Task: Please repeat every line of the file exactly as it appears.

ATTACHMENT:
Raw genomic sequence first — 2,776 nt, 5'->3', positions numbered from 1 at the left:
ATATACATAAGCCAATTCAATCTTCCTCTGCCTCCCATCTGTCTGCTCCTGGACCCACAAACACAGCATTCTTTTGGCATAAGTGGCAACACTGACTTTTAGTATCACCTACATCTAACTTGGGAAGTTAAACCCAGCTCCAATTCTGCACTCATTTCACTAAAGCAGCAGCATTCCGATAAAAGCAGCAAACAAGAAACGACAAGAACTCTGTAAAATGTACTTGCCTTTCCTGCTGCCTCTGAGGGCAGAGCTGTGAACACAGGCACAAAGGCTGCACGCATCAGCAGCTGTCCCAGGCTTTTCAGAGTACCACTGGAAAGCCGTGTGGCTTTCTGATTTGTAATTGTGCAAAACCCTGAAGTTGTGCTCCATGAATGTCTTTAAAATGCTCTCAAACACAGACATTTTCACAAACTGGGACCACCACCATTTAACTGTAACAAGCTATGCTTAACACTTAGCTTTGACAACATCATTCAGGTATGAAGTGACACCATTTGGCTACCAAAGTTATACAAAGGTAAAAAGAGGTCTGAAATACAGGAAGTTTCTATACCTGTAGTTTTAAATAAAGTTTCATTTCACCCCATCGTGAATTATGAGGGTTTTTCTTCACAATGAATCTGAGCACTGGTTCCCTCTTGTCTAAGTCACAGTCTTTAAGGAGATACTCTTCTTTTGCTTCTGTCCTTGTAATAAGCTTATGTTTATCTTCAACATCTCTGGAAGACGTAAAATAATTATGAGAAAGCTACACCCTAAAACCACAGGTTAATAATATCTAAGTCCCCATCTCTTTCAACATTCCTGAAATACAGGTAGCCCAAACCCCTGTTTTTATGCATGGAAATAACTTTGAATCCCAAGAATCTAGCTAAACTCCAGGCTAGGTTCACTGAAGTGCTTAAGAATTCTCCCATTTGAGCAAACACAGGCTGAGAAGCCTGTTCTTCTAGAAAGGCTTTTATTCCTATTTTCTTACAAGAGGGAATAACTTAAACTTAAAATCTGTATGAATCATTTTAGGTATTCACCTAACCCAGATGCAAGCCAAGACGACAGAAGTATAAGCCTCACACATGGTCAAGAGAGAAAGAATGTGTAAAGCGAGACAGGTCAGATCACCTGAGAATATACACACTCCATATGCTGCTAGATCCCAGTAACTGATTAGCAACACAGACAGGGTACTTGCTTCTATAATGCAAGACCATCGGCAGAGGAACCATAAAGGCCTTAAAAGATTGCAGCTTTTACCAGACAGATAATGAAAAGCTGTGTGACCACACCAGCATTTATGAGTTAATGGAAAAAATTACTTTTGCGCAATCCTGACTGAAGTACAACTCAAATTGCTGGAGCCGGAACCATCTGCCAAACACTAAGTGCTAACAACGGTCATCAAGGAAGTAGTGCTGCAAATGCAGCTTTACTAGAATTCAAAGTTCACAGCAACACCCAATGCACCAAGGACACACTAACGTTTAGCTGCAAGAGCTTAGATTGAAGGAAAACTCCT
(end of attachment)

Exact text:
Raw genomic sequence first — 2,776 nt, 5'->3', positions numbered from 1 at the left:
ATATACATAAGCCAATTCAATCTTCCTCTGCCTCCCATCTGTCTGCTCCTGGACCCACAAACACAGCATTCTTTTGGCATAAGTGGCAACACTGACTTTTAGTATCACCTACATCTAACTTGGGAAGTTAAACCCAGCTCCAATTCTGCACTCATTTCACTAAAGCAGCAGCATTCCGATAAAAGCAGCAAACAAGAAACGACAAGAACTCTGTAAAATGTACTTGCCTTTCCTGCTGCCTCTGAGGGCAGAGCTGTGAACACAGGCACAAAGGCTGCACGCATCAGCAGCTGTCCCAGGCTTTTCAGAGTACCACTGGAAAGCCGTGTGGCTTTCTGATTTGTAATTGTGCAAAACCCTGAAGTTGTGCTCCATGAATGTCTTTAAAATGCTCTCAAACACAGACATTTTCACAAACTGGGACCACCACCATTTAACTGTAACAAGCTATGCTTAACACTTAGCTTTGACAACATCATTCAGGTATGAAGTGACACCATTTGGCTACCAAAGTTATACAAAGGTAAAAAGAGGTCTGAAATACAGGAAGTTTCTATACCTGTAGTTTTAAATAAAGTTTCATTTCACCCCATCGTGAATTATGAGGGTTTTTCTTCACAATGAATCTGAGCACTGGTTCCCTCTTGTCTAAGTCACAGTCTTTAAGGAGATACTCTTCTTTTGCTTCTGTCCTTGTAATAAGCTTATGTTTATCTTCAACATCTCTGGAAGACGTAAAATAATTATGAGAAAGCTACACCCTAAAACCACAGGTTAATAATATCTAAGTCCCCATCTCTTTCAACATTCCTGAAATACAGGTAGCCCAAACCCCTGTTTTTATGCATGGAAATAACTTTGAATCCCAAGAATCTAGCTAAACTCCAGGCTAGGTTCACTGAAGTGCTTAAGAATTCTCCCATTTGAGCAAACACAGGCTGAGAAGCCTGTTCTTCTAGAAAGGCTTTTATTCCTATTTTCTTACAAGAGGGAATAACTTAAACTTAAAATCTGTATGAATCATTTTAGGTATTCACCTAACCCAGATGCAAGCCAAGACGACAGAAGTATAAGCCTCACACATGGTCAAGAGAGAAAGAATGTGTAAAGCGAGACAGGTCAGATCACCTGAGAATATACACACTCCATATGCTGCTAGATCCCAGTAACTGATTAGCAACACAGACAGGGTACTTGCTTCTATAATGCAAGACCATCGGCAGAGGAACCATAAAGGCCTTAAAAGATTGCAGCTTTTACCAGACAGATAATGAAAAGCTGTGTGACCACACCAGCATTTATGAGTTAATGGAAAAAATTACTTTTGCGCAATCCTGACTGAAGTACAACTCAAATTGCTGGAGCCGGAACCATCTGCCAAACACTAAGTGCTAACAACGGTCATCAAGGAAGTAGTGCTGCAAATGCAGCTTTACTAGAATTCAAAGTTCACAGCAACACCCAATGCACCAAGGACACACTAACGTTTAGCTGCAAGAGCTTAGATTGAAGGAAAACTCCT